If you would like to follow the books I read throughout the year, be sure to follow me here on Goodreads.  If you would also like to set up your own account and track your books, it is a great motivator!  Be on the lookout for more book club info coming in 2018!

What were your favorite reads of 2017?  Do you track your books and reading?  What is your preferred system?

Roasted Cranberry Balsamic Chicken

There are times when you need to come up with a beautiful dinner and fast.  You don’t want to spend hours scouring Pinterest or magazines or old cookbooks.  (You should come here first!)  Then, I will have just what you need for the perfect meal.  Roasted Cranberry Balsamic Chicken is holiday worthy but certainly easy enough for a weeknight.

As I have mentioned, one of my favorite things about December is our annual Book Club Christmas Dinner.  We all bring something, enjoy dinner together and chat about our year of books.  This is our third year and I anticipate it every year.

Since I love to entertain, I always feel this is an opportunity to make something elegant, try something new or challenge my baking skills for something over the top!  Because I host, I always make the main dish.  Wanting something festive but not overly fussy presents a challenge sometimes, but this year I think I found the PERFECT dinner.  Roasted Cranberry Balsamic Chicken proved to be easy to prep (especially ahead of time!) and delectable to eat!  I can’t wait for you to try this at home!

First, add fresh cranberries, olive oil, soy sauce, real maple syrup, balsamic vinegar, garlic cloves, sea salt and black pepper to a food processor or blender.  Puree until liquified.  Pour over chicken in pan.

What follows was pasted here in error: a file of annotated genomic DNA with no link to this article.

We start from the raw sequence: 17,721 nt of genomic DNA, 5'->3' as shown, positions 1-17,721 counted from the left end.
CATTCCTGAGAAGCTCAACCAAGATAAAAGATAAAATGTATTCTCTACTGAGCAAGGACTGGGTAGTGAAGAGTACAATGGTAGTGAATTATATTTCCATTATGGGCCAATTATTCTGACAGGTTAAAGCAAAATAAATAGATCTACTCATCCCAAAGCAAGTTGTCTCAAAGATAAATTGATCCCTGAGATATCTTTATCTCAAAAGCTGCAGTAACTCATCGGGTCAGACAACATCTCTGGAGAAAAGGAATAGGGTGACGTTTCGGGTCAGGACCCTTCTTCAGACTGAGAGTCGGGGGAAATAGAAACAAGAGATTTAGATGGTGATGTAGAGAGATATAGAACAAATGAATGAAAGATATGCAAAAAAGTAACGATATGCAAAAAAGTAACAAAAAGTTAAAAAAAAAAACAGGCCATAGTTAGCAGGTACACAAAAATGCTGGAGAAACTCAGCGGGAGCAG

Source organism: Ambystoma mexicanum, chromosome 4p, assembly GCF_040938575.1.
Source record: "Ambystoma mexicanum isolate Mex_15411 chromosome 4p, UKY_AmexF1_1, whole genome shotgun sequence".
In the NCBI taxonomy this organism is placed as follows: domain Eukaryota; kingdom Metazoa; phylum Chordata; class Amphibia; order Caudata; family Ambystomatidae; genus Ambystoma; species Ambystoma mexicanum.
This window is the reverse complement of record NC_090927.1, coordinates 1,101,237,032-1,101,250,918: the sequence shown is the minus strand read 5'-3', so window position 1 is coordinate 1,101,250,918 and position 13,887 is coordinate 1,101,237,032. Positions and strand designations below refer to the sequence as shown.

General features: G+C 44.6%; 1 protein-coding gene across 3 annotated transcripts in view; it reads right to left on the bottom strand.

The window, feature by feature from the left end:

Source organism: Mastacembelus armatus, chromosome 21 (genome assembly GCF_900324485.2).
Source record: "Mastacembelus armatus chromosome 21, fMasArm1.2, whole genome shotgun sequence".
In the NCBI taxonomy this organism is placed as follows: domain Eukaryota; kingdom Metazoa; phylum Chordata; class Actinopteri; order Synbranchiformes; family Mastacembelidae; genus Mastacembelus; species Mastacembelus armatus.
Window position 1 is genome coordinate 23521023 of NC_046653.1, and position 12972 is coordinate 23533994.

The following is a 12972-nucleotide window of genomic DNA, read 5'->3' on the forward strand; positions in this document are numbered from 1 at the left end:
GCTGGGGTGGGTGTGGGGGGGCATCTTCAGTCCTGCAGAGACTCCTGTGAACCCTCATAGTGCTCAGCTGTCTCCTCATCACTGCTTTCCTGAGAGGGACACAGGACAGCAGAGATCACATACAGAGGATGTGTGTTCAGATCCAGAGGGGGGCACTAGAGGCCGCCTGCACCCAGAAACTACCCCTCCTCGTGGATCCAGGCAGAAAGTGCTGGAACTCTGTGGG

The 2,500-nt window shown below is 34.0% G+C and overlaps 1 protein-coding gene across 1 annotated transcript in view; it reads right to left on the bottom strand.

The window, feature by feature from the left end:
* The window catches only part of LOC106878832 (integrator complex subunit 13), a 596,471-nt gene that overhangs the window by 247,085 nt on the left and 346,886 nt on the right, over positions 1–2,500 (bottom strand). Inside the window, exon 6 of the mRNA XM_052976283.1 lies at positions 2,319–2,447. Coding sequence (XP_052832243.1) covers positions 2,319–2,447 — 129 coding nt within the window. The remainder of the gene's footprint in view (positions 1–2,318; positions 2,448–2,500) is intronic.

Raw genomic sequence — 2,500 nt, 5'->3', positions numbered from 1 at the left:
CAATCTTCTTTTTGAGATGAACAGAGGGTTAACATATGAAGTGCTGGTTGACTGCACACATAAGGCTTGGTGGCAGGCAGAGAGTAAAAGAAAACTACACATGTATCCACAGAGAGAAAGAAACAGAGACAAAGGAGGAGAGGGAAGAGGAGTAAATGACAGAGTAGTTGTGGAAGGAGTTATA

Marinate chicken for 4 hours or overnight.  For juicier chicken, choose bone-in, skin on chicken.  (If you prefer boneless skinless chicken, you certainly can, you will just need to reduce cook time.)

One hour before roasting, pull chicken out of the refrigerator.  Flip chicken over in the pan, roasting skin side down.  Preheat oven to 375 degrees.  Pour remaining fresh cranberries over the chicken and tuck stems of fresh thyme around chicken.  Roast for about 25 minutes, then flip chicken.

Once chicken is flipped, glaze chicken with maple syrup and balsamic vinegar and put under broiler to crisp up skin for about 6-8 minutes.  (If using boneless, skinless chicken, broil 3-4 minutes).  Chicken is done when juices run clear and interior temperature reads 165 degrees.  Serve chicken with extra juice, roasted cranberries on top and fresh cracked black pepper.

Roasted Cranberry Balsamic Chicken is elegant enough for company, easy enough for a weeknight and tasty enough for everyone!  Consider this beautiful meal if you are looking for a festive dinner!

Roasted Cranberry Balsamic Chicken

10 minPrep Time

35 minCook Time

45 minTotal Time

Save RecipeSave Recipe

Ingredients

  • 2.5 lbs. bone-in skin on chicken thighs or breasts
  • FOR THE MARINADE
  • 1/3 c. fresh cranberries (or frozen)
  • 2 T. olive oil
  • 2 T. soy sauce*
  • 2 T. real maple syrup
  • 1/4 c. balsamic vinegar
  • 1/4 t. kosher salt
  • 1/4 t. fresh cracked black pepper
  • 2 cloves of garlic
  • fresh thyme
  • sprinkle of dried Italian herbs
  • remainder of fresh cranberry bag (about 8 oz)
  • 1 T. EACH of real maple syrup and balsamic vinegar to make glaze

Instructions

  1. Rinse chicken and pat dry. Add to glass baking dish.
  2. Add all marinade ingredients to food processor or blender. Puree until smooth. Pour over chicken, cover and marinate for four hours or up to overnight.
  3. One hour before roasting, remove from refrigerator, flip chicken to skin side down. Preheat oven to 375 degrees.
  4. Add remaining cranberries to the pan and tuck fresh thyme sprigs around the chicken. Roast chicken (skin side down) for 25-28 minutes.